The cut sheet feeder is optional and may be removed by disconnecting subframe 111 from frame 110 and removing the paper tray 114. This permits even a further reduction in cost if desired.

FIG. 10A, FIG. 10B and FIG. 10C describe a paper sensor employed in the preferred embodiment of the present invention. The paper sensor 700 comprises a detector arm 701 pivotally mounted below the platen 120 in a slot in the structural frame member 240. The arm 701 swings freely and, at the end of its travel, breaks a light beam in optical detector 702. The paper sensor is capable of detecting either cut sheets of paper fed from the back of the printer, or continuous forms fed from underneath the printer. FIG. 10A illustrates the paper sensor 700 without any paper present. The arm 701 swings down beneath the light beam of the optical detector 702. In this position, the arm 701 comes into close proximity, but does not touch, the platen 120. FIG. 10B illustrates the paper sensor 700 with a cut sheet of paper 500 present. The cut sheet of paper strikes the top 710 of arm 701 as it curls away from the platen 120. The arm 701 breaks the light beam in the optical detector indicating paper is present. FIG. 10C illustrates the paper sensor 700 with continuous forms. The continuous forms 500 are fed from the bottom of the printer through the sprockets 310 and up toward the platen 120. As the paper passes point 711 on the arm 701, the arm is pushed down and breaks the light beam in the optical detector. In this manner, one paper sensor is capable of detecting paper coming from any paper path.

The printer operates as follows, depending on the type of paper selected. The preferred embodiment of the present invention accepts cut sheets of paper fed either by hand or from a paper tray and continuous forms alternately under the control of the printer controller 109 as selected by the user or the user's computer system 98.

Often in office operations it is extremely useful to be able to load a single sheet of paper, usually letterhead stationary, into the printer. FIG. 3 is a side view of the present invention having a single cut sheet of paper loaded by hand. In the preferred embodiment of the present invention, a single sheet of paper may be loaded by placing the sheet of paper through a slot of the printer case (not shown) between an alignment tray 410 and the output tray 420 until it strikes the platen 120. The user then presses a line feed switch on the printer control panel which causes the platen to begin to rotate. The sheet of paper then trips the paper sensor. Once the paper 500 is detected, the printer automatically loads the sheet of paper. The first step in loading the paper is to position the paper around the platen 120. The printer controller 109 continues rotating the platen and thereby feeding the paper between the platen 120 and the frame member 240, underneath guide 220 and around to immediately in front of the print head 130. The top printable line of the paper, approximately one-sixth of an inch below the top of the paper, is aligned beneath the print head 130 and the printer begins printing. The exact position of the paper is determined by the printer controller 109 from when the paper passed the paper sensor and the number of revolutions of the platen drive motor 125. Depending on the size and spacing of the printer fort selected, the printer will be able to print approximately four lines before the top of the paper runs up against the bail 140. The next step is to lift the bail.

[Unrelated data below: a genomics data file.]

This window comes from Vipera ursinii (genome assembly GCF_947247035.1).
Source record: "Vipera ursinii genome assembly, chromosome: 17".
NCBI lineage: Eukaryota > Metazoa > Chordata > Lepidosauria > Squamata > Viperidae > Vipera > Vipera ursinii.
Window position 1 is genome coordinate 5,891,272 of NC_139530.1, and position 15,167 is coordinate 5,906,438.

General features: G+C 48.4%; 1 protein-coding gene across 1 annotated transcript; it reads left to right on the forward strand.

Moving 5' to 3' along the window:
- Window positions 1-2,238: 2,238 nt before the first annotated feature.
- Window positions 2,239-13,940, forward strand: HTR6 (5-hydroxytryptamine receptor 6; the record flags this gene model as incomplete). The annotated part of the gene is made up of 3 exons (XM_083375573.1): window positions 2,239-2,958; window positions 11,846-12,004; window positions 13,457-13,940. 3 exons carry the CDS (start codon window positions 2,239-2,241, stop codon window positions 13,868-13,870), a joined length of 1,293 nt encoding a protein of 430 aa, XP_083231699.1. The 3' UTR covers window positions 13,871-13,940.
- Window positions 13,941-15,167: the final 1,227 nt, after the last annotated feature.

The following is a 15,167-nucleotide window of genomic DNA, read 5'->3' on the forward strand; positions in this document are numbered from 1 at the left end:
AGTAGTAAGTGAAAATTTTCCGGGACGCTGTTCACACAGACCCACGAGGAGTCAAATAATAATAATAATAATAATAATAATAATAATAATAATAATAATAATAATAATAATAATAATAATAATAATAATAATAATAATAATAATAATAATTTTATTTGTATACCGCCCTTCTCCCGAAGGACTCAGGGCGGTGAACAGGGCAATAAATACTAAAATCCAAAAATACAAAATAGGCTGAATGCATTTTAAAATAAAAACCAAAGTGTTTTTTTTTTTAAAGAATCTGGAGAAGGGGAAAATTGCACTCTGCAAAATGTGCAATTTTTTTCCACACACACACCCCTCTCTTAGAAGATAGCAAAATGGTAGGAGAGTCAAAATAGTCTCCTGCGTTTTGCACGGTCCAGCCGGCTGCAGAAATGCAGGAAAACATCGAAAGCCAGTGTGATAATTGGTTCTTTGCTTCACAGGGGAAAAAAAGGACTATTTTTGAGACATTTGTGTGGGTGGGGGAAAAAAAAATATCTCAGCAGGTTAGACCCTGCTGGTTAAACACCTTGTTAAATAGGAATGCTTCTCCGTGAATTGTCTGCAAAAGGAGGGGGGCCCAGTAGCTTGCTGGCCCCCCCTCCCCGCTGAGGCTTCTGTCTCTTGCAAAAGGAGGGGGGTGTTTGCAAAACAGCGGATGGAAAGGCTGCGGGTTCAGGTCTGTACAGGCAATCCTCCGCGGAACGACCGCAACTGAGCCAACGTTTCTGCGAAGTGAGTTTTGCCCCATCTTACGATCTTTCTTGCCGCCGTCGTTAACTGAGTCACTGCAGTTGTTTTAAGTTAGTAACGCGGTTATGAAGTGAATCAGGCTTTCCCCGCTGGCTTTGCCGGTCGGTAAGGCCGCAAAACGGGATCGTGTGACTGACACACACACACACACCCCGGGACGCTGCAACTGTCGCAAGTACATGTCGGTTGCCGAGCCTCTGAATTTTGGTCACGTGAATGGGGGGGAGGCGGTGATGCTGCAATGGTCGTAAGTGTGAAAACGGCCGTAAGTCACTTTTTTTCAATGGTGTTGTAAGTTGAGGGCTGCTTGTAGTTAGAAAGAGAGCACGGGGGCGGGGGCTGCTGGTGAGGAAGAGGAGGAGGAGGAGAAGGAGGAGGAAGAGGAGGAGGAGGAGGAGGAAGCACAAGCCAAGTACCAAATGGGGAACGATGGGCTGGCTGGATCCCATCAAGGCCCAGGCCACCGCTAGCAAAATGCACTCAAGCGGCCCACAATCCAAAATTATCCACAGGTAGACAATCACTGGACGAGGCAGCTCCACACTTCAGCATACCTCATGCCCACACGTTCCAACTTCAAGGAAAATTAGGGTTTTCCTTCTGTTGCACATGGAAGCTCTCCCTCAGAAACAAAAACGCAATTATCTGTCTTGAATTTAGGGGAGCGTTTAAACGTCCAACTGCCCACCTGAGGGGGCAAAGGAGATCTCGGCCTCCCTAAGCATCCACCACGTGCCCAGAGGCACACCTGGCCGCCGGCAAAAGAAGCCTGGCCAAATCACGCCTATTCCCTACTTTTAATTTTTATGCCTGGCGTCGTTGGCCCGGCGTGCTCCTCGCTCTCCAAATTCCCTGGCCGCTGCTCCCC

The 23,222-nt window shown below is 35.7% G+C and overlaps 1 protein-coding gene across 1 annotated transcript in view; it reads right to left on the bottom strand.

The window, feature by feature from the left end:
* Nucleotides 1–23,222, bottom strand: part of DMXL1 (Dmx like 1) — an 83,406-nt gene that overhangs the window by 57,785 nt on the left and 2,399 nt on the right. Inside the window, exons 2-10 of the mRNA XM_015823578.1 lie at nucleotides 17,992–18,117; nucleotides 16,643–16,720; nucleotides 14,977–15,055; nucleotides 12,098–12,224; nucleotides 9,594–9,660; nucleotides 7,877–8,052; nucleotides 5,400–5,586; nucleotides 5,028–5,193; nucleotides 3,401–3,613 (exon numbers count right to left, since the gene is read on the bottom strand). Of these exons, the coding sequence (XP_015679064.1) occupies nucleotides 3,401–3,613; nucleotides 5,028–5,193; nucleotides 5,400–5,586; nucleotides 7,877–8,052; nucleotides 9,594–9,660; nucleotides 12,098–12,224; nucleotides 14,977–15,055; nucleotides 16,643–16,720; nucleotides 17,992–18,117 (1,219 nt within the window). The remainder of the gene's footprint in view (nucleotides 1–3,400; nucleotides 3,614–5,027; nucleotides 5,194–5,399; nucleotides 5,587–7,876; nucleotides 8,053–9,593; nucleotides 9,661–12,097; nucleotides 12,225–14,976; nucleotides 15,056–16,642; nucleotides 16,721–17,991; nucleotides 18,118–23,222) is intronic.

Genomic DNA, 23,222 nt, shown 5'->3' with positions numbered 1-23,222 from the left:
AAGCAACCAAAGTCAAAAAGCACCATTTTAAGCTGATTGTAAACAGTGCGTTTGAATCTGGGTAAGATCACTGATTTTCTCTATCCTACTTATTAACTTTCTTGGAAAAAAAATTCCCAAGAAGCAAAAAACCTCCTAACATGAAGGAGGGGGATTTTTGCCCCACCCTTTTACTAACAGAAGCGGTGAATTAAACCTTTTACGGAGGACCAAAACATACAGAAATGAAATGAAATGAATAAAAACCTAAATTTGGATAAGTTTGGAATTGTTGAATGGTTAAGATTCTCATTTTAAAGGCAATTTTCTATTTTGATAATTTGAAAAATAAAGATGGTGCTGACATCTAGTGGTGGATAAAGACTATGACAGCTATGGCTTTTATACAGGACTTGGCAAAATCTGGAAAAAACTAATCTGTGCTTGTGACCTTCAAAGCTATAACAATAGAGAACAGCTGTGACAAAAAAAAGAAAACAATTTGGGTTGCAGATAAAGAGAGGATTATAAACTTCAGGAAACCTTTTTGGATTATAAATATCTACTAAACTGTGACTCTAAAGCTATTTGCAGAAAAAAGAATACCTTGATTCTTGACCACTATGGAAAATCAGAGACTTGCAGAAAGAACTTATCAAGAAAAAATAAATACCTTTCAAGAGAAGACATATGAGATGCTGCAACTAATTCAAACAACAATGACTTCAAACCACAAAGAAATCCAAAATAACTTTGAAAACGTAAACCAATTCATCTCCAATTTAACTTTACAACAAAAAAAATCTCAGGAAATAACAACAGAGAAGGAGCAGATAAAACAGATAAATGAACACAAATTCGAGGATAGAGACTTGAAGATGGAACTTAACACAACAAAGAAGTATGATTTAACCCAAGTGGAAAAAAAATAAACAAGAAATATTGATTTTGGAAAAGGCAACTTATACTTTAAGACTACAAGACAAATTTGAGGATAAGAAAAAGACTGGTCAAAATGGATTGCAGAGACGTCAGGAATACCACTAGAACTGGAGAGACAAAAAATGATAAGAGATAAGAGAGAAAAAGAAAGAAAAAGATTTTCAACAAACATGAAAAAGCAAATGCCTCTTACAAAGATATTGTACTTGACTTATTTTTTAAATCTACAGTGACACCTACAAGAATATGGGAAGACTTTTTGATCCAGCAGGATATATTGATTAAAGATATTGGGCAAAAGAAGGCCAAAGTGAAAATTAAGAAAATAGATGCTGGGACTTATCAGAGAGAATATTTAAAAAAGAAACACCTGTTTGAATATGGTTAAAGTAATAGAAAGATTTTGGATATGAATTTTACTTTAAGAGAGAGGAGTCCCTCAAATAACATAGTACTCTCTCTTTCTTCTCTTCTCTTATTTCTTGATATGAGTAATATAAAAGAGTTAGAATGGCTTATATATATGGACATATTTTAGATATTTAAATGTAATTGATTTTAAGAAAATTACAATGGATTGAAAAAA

FIG. 4A and FIG. 4B illustrate the operation of the bail lift mechanism. FIG. 4A shows the actuator 139 located on the carriage 131 with the carriage 131 in the home position. In this position, the print head 130 is aligned with the first printable column on the paper. This position is referred to as the home position. To lift the bail, the carriage motor moves the carriage 131 past the home thereby driving the wedge position against the side of bail 140 and forcing the bail away from the platen 120. This does not affect the printing operation of the printer since the printer will not need to print left of the first printable column on the paper. FIG. 4B illustrates the lifted bail 150.

The bail lift procedure is as follows: the printer controller 109 backs the paper down approximately four lines, lifts the bail as described above, and advances the paper approximately five lines. The bail is then released by moving the carriage 131 back to the home position thereby moving the actuator 139 away from the bail and allowing the spring 240 to move the bail back against the platen 120.

The printer controller 109 then continues to print on the paper until the last printable line of the printer is reached. The last printable line is defined to be approximately one-quarter inch from the bottom of the sheet of paper. The single sheet of paper is then moved into the output tray of the printer using the platen drive motor to rotate the paper around the platen 120 until it is free of the platen 140 and helped into the output tray by the output feeder.